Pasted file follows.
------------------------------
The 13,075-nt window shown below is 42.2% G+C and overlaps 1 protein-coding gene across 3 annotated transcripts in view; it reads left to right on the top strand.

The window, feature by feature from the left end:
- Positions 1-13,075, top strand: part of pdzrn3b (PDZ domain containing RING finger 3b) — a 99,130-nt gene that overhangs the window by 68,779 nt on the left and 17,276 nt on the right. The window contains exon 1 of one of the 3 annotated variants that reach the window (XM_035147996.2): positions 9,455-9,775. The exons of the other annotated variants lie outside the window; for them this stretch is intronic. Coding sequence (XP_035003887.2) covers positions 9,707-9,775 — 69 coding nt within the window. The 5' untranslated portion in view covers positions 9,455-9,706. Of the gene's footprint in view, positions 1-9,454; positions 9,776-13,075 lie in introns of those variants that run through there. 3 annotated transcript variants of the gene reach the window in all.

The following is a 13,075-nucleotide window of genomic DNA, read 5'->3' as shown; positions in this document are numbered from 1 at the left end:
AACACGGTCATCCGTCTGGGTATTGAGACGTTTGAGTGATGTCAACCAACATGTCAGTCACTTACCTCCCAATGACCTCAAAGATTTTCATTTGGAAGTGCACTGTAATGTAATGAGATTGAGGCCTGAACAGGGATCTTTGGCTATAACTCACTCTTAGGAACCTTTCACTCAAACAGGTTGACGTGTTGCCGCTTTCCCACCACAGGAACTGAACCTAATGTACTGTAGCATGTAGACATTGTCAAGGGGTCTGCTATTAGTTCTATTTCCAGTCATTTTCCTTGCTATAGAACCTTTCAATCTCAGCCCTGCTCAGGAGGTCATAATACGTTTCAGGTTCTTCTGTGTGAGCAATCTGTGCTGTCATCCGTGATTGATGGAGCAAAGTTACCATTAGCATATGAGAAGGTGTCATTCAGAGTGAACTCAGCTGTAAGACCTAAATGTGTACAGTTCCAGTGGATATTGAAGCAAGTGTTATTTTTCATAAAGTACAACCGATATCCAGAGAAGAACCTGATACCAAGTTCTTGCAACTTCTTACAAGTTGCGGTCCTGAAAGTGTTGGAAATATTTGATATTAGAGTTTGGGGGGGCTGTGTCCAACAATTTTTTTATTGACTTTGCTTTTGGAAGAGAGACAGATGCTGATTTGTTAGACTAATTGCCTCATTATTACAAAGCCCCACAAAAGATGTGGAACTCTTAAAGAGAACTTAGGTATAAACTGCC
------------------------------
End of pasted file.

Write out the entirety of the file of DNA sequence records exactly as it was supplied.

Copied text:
The 13,075-nt window shown below is 42.2% G+C and overlaps 1 protein-coding gene across 3 annotated transcripts in view; it reads left to right on the top strand.

The window, feature by feature from the left end:
- Positions 1-13,075, top strand: part of pdzrn3b (PDZ domain containing RING finger 3b) — a 99,130-nt gene that overhangs the window by 68,779 nt on the left and 17,276 nt on the right. The window contains exon 1 of one of the 3 annotated variants that reach the window (XM_035147996.2): positions 9,455-9,775. The exons of the other annotated variants lie outside the window; for them this stretch is intronic. Coding sequence (XP_035003887.2) covers positions 9,707-9,775 — 69 coding nt within the window. The 5' untranslated portion in view covers positions 9,455-9,706. Of the gene's footprint in view, positions 1-9,454; positions 9,776-13,075 lie in introns of those variants that run through there. 3 annotated transcript variants of the gene reach the window in all.

The following is a 13,075-nucleotide window of genomic DNA, read 5'->3' as shown; positions in this document are numbered from 1 at the left end:
AACACGGTCATCCGTCTGGGTATTGAGACGTTTGAGTGATGTCAACCAACATGTCAGTCACTTACCTCCCAATGACCTCAAAGATTTTCATTTGGAAGTGCACTGTAATGTAATGAGATTGAGGCCTGAACAGGGATCTTTGGCTATAACTCACTCTTAGGAACCTTTCACTCAAACAGGTTGACGTGTTGCCGCTTTCCCACCACAGGAACTGAACCTAATGTACTGTAGCATGTAGACATTGTCAAGGGGTCTGCTATTAGTTCTATTTCCAGTCATTTTCCTTGCTATAGAACCTTTCAATCTCAGCCCTGCTCAGGAGGTCATAATACGTTTCAGGTTCTTCTGTGTGAGCAATCTGTGCTGTCATCCGTGATTGATGGAGCAAAGTTACCATTAGCATATGAGAAGGTGTCATTCAGAGTGAACTCAGCTGTAAGACCTAAATGTGTACAGTTCCAGTGGATATTGAAGCAAGTGTTATTTTTCATAAAGTACAACCGATATCCAGAGAAGAACCTGATACCAAGTTCTTGCAACTTCTTACAAGTTGCGGTCCTGAAAGTGTTGGAAATATTTGATATTAGAGTTTGGGGGGGCTGTGTCCAACAATTTTTTTATTGACTTTGCTTTTGGAAGAGAGACAGATGCTGATTTGTTAGACTAATTGCCTCATTATTACAAAGCCCCACAAAAGATGTGGAACTCTTAAAGAGAACTTAGGTATAAACTGCC